Powerlist: War Driving & Securing Your Airport Network

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Date: Sunday, March 24th, 2002, 22:08
Category: Archive

This excellent thread from the Powerlist has some insight on the (popular) topic of securing Airport networks. I was reminded of it after reading an article in the Philadelphia Inquirer (“Drive-by hackers hunt free, easy Web access“) about how one guy has assembled a list of “hundreds” of open 802.11b access points in the region. Take some caution and make sure your AP or LAN isn’t listed NetStumbler – unless, of course, you want it to be.


This excellent thread from the Powerlist has some insight on the (popular) topic of securing Airport networks. I was reminded of it after reading an article in the Philadelphia Inquirer (“Drive-by hackers hunt free, easy Web access“) about how one guy has assembled a list of “hundreds” of open 802.11b access points in the region. Take some precaution and make sure your AP or LAN isn’t listed on NetStumbler – unless, of course, you want it to be.

Subject: RE: X driver for Lucent card
Date: Tue, 19 Mar 2002 23:24:20 -0500

Here’s a good article from the latest PCMag about the risks involved in wireless networks and some methods to protect yourself: http://www.pcmag.com/article/0,2997,s=1479&a=23839,00.asp It’s actually a very good read. Joe

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Subject: RE: X driver for Lucent card
Date: Tue, 19 Mar 2002 16:54:18 -0000

That worked!! The one thing that was missing was having the Network ID as ”default”. There was a category on the Barricade setup page called ”wireless” that I had never seen before. For some reason, it wasn’t necessary to do all that when I was running OS9 on the PowerBook. Guess it does matter for X. Copying that setting worked like magic.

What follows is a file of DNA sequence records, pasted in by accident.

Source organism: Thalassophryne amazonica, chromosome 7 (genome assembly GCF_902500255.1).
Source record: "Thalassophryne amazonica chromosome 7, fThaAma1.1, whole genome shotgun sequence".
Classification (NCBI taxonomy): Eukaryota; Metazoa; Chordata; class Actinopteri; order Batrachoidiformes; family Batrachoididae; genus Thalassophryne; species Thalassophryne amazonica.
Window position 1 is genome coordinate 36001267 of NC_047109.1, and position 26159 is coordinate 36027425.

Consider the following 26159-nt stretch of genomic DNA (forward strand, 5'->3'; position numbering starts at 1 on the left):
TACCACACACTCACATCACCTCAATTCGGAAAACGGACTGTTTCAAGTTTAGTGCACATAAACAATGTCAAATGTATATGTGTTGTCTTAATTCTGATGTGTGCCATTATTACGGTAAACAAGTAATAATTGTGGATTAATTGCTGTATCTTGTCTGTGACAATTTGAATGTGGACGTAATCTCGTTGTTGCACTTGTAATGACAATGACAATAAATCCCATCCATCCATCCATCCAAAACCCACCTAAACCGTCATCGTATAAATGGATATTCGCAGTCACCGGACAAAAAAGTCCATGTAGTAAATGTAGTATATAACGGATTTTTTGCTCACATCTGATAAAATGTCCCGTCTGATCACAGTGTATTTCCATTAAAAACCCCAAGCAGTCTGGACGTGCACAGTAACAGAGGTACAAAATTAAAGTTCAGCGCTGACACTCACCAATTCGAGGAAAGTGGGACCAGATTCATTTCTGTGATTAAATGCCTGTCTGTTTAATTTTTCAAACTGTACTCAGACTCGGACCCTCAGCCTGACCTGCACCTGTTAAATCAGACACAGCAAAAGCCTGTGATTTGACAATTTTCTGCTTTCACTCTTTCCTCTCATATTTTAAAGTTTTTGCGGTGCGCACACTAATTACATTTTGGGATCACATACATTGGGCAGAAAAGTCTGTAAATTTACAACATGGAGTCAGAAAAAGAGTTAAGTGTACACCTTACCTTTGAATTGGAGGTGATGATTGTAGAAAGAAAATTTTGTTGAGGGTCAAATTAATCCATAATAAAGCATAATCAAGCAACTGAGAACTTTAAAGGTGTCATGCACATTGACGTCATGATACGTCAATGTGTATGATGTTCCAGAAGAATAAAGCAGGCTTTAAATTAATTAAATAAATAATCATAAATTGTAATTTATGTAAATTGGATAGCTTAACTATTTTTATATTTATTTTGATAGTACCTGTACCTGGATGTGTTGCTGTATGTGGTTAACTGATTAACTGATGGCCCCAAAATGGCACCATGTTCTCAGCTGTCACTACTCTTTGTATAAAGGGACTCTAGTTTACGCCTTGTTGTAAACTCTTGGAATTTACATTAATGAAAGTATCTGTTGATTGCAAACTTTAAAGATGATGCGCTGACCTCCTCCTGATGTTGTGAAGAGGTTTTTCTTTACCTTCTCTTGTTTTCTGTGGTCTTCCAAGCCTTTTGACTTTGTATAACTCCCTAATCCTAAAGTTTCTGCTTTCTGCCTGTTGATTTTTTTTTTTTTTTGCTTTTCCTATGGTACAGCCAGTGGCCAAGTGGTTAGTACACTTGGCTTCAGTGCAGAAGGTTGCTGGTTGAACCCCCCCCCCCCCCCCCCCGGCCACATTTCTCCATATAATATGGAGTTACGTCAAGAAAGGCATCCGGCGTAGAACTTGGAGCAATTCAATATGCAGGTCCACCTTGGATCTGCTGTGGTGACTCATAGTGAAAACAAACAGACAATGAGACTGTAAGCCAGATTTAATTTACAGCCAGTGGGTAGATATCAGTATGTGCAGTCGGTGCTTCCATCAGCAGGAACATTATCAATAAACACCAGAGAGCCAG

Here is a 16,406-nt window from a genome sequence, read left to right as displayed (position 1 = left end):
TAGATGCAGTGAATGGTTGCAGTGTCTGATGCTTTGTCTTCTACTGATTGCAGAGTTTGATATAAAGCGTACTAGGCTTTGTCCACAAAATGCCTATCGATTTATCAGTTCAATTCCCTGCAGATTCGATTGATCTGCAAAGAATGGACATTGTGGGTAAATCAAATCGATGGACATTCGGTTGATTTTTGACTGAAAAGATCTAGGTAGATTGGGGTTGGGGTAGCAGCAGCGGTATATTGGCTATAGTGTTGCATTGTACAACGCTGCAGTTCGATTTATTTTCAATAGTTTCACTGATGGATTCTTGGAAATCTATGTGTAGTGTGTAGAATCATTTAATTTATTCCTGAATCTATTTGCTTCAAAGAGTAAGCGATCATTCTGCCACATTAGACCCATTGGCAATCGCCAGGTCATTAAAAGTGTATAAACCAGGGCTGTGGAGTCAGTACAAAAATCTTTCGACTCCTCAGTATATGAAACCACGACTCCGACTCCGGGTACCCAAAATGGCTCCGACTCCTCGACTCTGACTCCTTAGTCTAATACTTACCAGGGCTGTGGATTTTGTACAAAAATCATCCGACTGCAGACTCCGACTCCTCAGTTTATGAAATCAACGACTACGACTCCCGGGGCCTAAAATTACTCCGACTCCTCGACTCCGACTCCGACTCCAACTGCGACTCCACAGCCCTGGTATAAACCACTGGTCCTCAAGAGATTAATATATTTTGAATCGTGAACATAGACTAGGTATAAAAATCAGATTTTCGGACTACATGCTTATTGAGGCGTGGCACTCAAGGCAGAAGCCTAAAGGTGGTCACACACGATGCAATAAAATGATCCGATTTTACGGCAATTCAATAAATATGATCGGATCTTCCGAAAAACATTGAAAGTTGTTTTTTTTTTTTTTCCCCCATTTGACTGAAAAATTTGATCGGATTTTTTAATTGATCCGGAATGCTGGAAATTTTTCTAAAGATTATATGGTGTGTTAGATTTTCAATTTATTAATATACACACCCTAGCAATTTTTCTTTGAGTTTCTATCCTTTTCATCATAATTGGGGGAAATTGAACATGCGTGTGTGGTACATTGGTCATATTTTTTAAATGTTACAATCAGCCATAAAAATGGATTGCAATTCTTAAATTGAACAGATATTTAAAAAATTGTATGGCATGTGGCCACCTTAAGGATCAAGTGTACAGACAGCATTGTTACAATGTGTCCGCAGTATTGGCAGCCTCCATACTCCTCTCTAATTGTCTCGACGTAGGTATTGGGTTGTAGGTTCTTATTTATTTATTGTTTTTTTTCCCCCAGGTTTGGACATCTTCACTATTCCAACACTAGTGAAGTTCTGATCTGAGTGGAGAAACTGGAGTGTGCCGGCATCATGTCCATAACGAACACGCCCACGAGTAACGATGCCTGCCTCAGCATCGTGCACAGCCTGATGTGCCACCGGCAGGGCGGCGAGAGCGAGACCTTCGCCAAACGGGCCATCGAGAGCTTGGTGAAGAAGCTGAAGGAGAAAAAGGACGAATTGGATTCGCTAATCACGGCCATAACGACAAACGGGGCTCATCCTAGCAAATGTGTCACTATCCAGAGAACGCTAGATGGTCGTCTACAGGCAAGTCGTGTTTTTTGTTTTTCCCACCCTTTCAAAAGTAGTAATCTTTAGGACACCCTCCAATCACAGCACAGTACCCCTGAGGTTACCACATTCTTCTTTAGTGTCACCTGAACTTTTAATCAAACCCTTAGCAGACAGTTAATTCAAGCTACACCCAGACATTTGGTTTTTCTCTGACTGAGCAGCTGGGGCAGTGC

Anyway, both Internet access and File Sharing are working perfectly now.

Sorry, but I don’t know what the “Network Equivalent Key” is.

Apparently it doesn’t matter. I left it blank and everything’s happy.

Just a small word of caution – using the default network name and no encryption (which is what that “network equivalent key” is about – it’s effectively the password for an encrypted network), your network is open to anyone that drives by with an 802.11b-capable laptop. So anyone with an Airport-equipped Mac or a PC with WiFi (built in or added on) could access your network and either dig around on your machines or use your Internet bandwidth. Not a big risk if you live in the sticks, but in a big city it may pay to be more careful.

At the very least, change the network name to something obscure, and (if the option is available on the SMC) make it a ‘private’, ‘hidden’ or ‘closed’ network – the terminology varies, but basically the network will no longer advertise its name loudly to all comers. That way, you have to know the name to connect.

Being involved in network security, I’ve become a bit of a paranoid android. My Airport network is hidden, has a strange name, uses 128-bit encryption and has an access list so only known Airport cards can connect. That wasn’t hard to set up with an Airport Base station and the Apple admin software, but I’m not sure about the SMC.

The sport of ‘war driving’ or ‘parking-lot surfing’, tooling around looking for open wireless networks, is still pretty new – but so was hacking a few years ago…

Kia ora, Ross

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